Nikon D80 DSLR Camera (Body only) (OLD MODEL)

Nikon D80 DSLR Camera (Body only) (OLD MODEL)

Nikon D80 DSLR Camera (Body only) (OLD MODEL)

  • 10.2-megapixel CCD captures enough detail for large, photo-quality prints
  • Body only; lens must be purchased separately
  • 2.5-inch LCD display; power-up time of approximately 0.2 seconds
  • RAW and JPEG capture; burst mode allows for capture of three frames per second for up to 100 pictures
  • Image optimization functions and in-camera image retouching

Nikon D80 10.2MP Digital SLR Camera- Body Only

List Price: $ 1,199.95

Price: $ 1,178.99

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  1. Reply
    Hiram Grant July 23, 2016 at 9:31 pm
    481 of 491 people found the following review helpful
    5.0 out of 5 stars
    Finest body/lens combo in the competition!, September 21, 2006

    [Following is a reprint of my body only review. I placed a review of the lens at the end.]

    The Nikon D80, destined to replace the popular D70 series, is a great camera for Nikon fans who wish to upgrade from their D50s, 70s or 100s. It’s also attractive enough to maybe get a few people to jump ship!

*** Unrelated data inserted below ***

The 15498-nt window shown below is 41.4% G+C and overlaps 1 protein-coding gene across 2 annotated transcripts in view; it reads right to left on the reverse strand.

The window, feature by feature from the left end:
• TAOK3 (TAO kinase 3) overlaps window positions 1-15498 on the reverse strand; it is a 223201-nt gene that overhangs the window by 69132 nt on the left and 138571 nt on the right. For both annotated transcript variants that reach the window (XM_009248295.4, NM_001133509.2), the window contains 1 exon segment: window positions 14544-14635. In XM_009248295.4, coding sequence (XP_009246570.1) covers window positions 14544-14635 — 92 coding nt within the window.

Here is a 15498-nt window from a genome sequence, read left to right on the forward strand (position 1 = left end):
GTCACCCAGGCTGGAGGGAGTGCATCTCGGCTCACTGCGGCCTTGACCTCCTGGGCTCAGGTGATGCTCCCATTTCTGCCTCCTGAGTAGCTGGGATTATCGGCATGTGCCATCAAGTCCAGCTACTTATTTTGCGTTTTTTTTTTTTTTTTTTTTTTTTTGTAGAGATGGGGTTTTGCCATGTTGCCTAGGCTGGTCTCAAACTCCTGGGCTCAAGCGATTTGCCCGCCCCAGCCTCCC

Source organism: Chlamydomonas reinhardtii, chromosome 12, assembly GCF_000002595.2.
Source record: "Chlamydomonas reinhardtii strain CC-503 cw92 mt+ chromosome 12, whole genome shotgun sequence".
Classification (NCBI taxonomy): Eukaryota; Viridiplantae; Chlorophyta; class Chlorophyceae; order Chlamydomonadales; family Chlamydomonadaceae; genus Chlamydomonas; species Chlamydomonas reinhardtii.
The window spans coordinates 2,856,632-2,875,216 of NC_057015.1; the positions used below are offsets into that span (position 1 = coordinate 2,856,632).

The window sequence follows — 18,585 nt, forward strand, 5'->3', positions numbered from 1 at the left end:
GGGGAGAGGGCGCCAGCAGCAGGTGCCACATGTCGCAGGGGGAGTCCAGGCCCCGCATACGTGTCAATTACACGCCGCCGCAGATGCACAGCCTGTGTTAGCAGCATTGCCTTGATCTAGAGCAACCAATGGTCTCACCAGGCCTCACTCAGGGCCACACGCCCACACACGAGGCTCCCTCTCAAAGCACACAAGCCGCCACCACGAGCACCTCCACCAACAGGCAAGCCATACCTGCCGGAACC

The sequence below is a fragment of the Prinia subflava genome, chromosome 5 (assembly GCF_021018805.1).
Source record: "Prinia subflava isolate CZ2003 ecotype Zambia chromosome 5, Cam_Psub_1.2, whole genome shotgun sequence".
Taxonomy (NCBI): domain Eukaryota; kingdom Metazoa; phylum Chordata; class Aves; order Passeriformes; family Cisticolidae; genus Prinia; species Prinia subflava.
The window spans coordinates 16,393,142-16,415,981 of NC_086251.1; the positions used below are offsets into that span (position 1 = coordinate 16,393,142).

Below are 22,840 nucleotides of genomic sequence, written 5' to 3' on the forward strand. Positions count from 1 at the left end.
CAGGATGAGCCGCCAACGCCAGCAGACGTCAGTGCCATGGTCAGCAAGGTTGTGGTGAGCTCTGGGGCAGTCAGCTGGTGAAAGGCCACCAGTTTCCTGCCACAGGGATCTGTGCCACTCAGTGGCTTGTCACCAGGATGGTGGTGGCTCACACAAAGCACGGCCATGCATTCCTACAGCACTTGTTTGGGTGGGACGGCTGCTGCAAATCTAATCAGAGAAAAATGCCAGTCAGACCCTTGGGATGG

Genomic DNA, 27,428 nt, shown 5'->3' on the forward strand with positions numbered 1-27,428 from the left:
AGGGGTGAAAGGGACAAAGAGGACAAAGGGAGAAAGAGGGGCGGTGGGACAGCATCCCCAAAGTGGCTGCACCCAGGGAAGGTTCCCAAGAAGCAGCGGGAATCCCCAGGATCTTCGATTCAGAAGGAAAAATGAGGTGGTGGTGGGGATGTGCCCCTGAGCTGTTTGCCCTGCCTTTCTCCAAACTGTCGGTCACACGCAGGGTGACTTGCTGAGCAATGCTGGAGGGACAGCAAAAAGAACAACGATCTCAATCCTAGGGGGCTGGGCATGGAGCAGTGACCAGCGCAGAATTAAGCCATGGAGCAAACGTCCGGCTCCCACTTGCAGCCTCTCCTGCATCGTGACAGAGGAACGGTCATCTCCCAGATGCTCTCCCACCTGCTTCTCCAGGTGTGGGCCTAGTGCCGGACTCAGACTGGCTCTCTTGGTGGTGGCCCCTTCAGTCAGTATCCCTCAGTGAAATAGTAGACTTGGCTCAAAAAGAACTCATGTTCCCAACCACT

Here’s the highlights:

    1) 10.2 megapixel. A substantial upgrade from the 6mp of the older cameras, performance should be very comparable to the highly regarded D200 camera;

    2) 11-point AF system. Similar again to the D200 in performance (though not as easy to change);

    3) Large viewfinder (.94x magnification). Again, taken from the D200, this is a clear improvement over the previous cameras. Spec wise, this is also better than all the competition, even though other, personal preference factors need to be taken into consideration (such as layout of LCDs and focusing points).;

    4) 2.5″ LCD. Not only is it larger, it can also be viewed at a much wider angle–particularly handy when locked to a tripod.

    The camera is small for Nikon (about like the D50), but has a good, firm grip for those with medium to larger hands. Controls are well thought out–easy to get to and use. Dampening of mirror noise is better than its competition.

    Nikon’s use of the SDHC format should be commended. These small cards will have no real disadvantage to the older CF hards once the HC versions start hitting the shelves, and should relieve the danger of “bent pins”.